NOTCH and DNA repair pathways are more frequently targeted by genomic alterations in inflammatory than in non-inflammatory breast cancers

François Bertucci*, Charlotte Rypens, Pascal Finetti, Arnaud Guille, José Adélaïde, Audrey Monneur, Nadine Carbuccia, Séverine Garnier, Piet Dirix, Anthony Gonçalves, Peter Vermeulen, Bisrat G. Debeb, Xiaoping Wang, Luc Dirix, Naoto T. Ueno, Patrice Viens, Massimo Cristofanilli, Max Chaffanet, Daniel Birnbaum, Steven Van Laere

*Corresponding author for this work

Research output: Contribution to journalArticlepeer-review

8 Scopus citations


Inflammatory breast cancer (IBC) is the most pro-metastatic form of breast cancer. Better understanding of its pathophysiology and identification of actionable genetic alterations (AGAs) are crucial to improve systemic treatment. We aimed to define the DNA profiles of IBC vs noninflammatory breast cancer (non-IBC) clinical samples in terms of copy number alterations (CNAs), mutations, and AGAs. We applied targeted next-generation sequencing (tNGS) and array-comparative genomic hybridization (aCGH) to 57 IBC and 50 non-IBC samples and pooled these data with four public datasets profiled using NGS and aCGH, leading to a total of 101 IBC and 2351 non-IBC untreated primary tumors. The respective percentages of each molecular subtype [hormone receptor-positive (HR+)/HER2−, HER2+, and triple-negative] were 68%, 15%, and 17% in non-IBC vs 25%, 35%, and 40% in IBC. The comparisons were adjusted for both the molecular subtypes and the American Joint Committee on Cancer (AJCC) stage. The 10 most frequently altered genes in IBCs were TP53 (63%), HER2/ERBB2 (30%), MYC (27%), PIK3CA (21%), BRCA2 (14%), CCND1 (13%), GATA3 (13%), NOTCH1 (12%), FGFR1 (11%), and ARID1A (10%). The tumor mutational burden was higher in IBC than in non-IBC. We identified 96 genes with an alteration frequency (p < 5% and q < 20%) different between IBC and non-IBC, independently from the molecular subtypes and AJCC stage; 95 were more frequently altered in IBC, including TP53, genes involved in the DNA repair (BRCA2) and NOTCH pathways, and one (PIK3CA) was more frequently altered in non-IBC. Ninety-seven percent of IBCs displayed at least one AGA. This percentage was higher than in non-IBC (87%), notably for drugs targeting DNA repair, NOTCH signaling, and CDK4/6, whose pathways were more frequently altered (DNA repair) or activated (NOTCH and CDK4/6) in IBC than in non-IBC. The genomic landscape of IBC is different from that of non-IBC. Enriched AGAs in IBC may explain its aggressiveness and provide clinically relevant targets.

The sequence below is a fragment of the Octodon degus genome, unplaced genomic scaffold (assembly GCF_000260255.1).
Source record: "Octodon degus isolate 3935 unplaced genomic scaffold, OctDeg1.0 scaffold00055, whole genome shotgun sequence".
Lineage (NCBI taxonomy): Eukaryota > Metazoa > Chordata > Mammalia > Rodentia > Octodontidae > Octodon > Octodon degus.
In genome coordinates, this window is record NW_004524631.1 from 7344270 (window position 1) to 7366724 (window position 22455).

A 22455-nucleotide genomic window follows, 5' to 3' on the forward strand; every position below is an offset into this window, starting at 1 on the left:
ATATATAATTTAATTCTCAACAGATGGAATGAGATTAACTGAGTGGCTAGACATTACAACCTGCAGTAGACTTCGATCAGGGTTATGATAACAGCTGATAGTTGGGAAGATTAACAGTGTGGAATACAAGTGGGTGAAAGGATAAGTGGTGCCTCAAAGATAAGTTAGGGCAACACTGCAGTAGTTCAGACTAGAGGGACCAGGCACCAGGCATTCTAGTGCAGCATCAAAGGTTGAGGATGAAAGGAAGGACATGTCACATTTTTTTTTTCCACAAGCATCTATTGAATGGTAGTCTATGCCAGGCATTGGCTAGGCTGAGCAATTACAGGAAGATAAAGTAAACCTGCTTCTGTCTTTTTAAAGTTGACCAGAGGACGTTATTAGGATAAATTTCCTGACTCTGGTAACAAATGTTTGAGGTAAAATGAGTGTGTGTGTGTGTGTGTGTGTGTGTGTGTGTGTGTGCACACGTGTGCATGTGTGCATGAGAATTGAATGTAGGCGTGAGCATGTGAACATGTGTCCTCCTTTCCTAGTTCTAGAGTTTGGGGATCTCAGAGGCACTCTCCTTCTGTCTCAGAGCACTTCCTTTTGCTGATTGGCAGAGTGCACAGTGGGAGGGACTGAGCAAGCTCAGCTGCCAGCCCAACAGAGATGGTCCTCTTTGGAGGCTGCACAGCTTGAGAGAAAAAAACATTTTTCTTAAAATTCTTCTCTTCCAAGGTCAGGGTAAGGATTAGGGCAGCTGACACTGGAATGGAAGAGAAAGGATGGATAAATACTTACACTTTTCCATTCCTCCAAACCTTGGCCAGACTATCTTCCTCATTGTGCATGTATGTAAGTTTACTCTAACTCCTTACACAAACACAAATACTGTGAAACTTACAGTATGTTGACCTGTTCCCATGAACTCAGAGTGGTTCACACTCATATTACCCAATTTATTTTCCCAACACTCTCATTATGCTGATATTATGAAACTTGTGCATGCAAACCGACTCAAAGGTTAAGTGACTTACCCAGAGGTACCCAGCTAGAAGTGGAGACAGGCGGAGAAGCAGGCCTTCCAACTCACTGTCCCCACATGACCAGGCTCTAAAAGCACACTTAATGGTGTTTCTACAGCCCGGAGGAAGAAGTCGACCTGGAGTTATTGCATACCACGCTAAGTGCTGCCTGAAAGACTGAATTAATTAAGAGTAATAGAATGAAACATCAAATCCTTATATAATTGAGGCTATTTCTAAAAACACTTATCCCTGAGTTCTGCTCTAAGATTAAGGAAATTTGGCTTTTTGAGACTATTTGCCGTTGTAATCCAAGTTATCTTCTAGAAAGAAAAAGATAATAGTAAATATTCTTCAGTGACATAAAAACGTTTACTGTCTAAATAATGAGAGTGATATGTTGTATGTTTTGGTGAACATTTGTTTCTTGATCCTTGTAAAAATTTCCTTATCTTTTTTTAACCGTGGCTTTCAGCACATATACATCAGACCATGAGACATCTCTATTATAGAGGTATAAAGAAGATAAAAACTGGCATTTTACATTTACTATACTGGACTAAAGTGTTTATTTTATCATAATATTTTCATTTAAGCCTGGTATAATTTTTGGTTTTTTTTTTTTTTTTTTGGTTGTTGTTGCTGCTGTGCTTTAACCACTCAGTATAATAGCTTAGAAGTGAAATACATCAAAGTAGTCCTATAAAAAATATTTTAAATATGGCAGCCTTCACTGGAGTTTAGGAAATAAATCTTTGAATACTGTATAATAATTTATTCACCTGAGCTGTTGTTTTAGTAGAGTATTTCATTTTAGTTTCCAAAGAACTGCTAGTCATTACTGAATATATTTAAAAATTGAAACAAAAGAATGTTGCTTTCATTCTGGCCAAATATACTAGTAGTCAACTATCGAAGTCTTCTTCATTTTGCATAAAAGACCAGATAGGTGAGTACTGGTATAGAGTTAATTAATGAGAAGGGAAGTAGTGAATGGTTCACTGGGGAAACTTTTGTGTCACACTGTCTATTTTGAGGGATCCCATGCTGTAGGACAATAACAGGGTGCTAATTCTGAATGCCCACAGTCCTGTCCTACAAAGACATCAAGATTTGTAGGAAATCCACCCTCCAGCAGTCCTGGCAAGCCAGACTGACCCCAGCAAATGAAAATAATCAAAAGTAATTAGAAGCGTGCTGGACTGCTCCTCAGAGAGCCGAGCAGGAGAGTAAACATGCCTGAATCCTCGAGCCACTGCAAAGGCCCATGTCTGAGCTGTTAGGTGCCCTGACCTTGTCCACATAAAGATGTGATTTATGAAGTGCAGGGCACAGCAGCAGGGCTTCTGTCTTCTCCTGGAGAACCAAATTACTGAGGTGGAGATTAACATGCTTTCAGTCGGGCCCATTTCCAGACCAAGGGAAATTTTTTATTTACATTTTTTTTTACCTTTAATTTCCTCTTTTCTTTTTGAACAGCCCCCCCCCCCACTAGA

Original languageEnglish (US)
Pages (from-to)504-519
Number of pages16
JournalMolecular oncology
Issue number3
StatePublished - Mar 1 2020


  • DNA repair
  • copy number profiling
  • inflammatory breast cancer
  • sequencing
  • targeted therapy

ASJC Scopus subject areas

  • Molecular Medicine
  • Genetics
  • Oncology
  • Cancer Research


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